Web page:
Sustainability assessment


Sustainability in farming and value chains

  • Description and assessment of the sustainability of farm holdings and agricultural value chains
  • Advisory service for individual farm holdings, projects and enterprises working on the development and practical application of sustainable agriculture.
RISE-Mitarbeiter übergibt Landwirten Analyse


Prof. Dr Jan Grenz, Team Leader, Lecturer in Sustainability

Laura Jakobeit, RISE business coordinator

Daria Reisch, Research Scientist

Dr Christian Thalmann, Research Scientist

Rebekka WyssResearch Scientist


Current Projects

RISE – Sustainability assessment in farming

RISE is a model that allows for the assessment of the sustainability of agricultural production at farm level. It takes a holistic approach, embracing ecological, economic and social aspects. RISE is more than just a theoretical model – the tailor-made software is a versatile tool for practitioners. The model is mostly used by third parties and is subject to a license fee. For reasons of quality assurance in the entire process, the RISE team trains external users. RISE has already been applied to several thousand farms on every continent.

Project management: Jan Grenz

Further information

Artikle in InfoHAFL No. 1/2013 (pdf)


Sustainability assessment in farming and food systems

Biomass can be used to produce fuels and plastics, thus offering a renewable and local alternative to petroleum. But these uses also have their risks. In Germany for example the biogas boom has resulted in whole landscapes being used for maize production. A HAFL research team is therefore developing a method to assess the human, environmental and economic impacts of the production and use of biomass-based fuels and plastics, and to weigh up potential risks. The method allows for sustainability assessments to be conducted, and for the optimisation of biomass-based value chains. It considers all processes from the standing crop to the chemical industry and waste management. The aim is for the method to contribute to an improved basis for decision-making in research, in companies and in the political sphere.

Project management: Jan Grenz

Further information


Building materials from coconut husks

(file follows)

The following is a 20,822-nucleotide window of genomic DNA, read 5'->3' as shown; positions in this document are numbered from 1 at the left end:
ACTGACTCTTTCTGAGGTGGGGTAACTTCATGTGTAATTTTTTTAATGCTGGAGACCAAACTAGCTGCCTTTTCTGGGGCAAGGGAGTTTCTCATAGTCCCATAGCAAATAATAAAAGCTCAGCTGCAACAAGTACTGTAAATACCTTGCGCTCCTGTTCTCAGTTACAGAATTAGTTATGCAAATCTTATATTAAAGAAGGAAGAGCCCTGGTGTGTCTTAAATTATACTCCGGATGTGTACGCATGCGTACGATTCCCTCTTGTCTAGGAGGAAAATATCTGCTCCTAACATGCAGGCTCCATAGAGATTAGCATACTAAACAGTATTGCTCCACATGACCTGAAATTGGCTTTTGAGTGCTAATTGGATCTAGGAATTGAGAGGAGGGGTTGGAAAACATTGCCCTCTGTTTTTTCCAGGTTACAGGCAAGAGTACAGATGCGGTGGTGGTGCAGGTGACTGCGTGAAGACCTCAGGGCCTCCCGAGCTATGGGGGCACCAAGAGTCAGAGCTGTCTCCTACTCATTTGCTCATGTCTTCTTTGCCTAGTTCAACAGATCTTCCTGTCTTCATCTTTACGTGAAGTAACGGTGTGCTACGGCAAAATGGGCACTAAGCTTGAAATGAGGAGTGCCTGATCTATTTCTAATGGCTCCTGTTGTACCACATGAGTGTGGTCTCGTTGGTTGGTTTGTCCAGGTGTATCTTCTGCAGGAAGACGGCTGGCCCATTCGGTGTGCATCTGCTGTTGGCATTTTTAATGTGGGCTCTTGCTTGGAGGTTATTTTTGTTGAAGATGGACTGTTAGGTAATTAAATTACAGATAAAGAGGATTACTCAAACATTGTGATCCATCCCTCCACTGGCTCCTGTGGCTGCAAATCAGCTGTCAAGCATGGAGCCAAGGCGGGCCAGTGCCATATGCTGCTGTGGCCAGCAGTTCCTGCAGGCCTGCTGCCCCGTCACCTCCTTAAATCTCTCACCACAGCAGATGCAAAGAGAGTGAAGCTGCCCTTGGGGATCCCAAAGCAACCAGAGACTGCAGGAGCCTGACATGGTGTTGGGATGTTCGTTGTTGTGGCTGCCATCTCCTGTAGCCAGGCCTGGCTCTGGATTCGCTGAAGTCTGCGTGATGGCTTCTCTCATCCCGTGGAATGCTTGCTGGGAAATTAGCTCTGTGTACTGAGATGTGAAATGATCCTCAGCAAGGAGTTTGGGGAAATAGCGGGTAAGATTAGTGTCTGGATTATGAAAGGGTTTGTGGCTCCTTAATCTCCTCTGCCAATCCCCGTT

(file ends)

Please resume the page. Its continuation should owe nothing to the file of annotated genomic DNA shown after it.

The Philippines have an estimated deficit of several million housing units. The poorest segments of the Philippine population are most strongly affected by the housing shortage as they lack the funds to purchase building materials. At the same time the Philippine coconut industry generates almost five million tons of coconut husks every year. HAFL sustainability specialists and researchers at the Architecture, Wood and Civil Engineering Faculty of the Bern University of Applied Sciences are jointly developing affordable and sustainable solutions for the production of innovative wood fibre boards (for construction and insulation) made from coconut husks.

Project management at HAFL: Jan Grenz


Sustainable building materials made from agricultural by-products in developing and newly industrialised countries

In a joint project between HAFL and the Architecture, Wood and Civil Engineering Faculty of the Bern University of Applied Science researchers are developing a tool for assessing the sustainability of building materials made from agricultural by-products, considering the entire life-cycle of production, use and disposal. The researchers take into consideration economic, ecological and social criteria and draw comparisons to conventional building materials used in developing and newly industrialised countries. The first case study assesses boards made from peanut shells.

Project management at HAFL: Jan Grenz


Productivity and biodiversity 

Together with the Department of Conservation Biology at the University of Bern, HAFL is working on a project entitled ‘The integration of agricultural production and biodiversity promotion in agricultural landscapes’ to shed new light on the relationship between agricultural production and biodiversity at landscape level. The aim is to describe optimal land-use strategies for production and biodiversity, and to optimise measures for promoting biodiversity. The project is being conducted by Silvia Zingg for her doctoral thesis. 

Project management: Silvia Zingg

SAFA: Sustainability Assessment of Food and Agriculture systems

HAFL is involved in a project run by the Food and Agriculture Organization of the United Nations which aims to develop guidelines for food value chain analysis. These are primarily to serve as a template for food chain sustainability assessments to be conducted by food producers and retailers.

Project management: Jan Grenz

Further information


Prof. Dr Jan Grenz


Phone +41 (0)31 910 21 99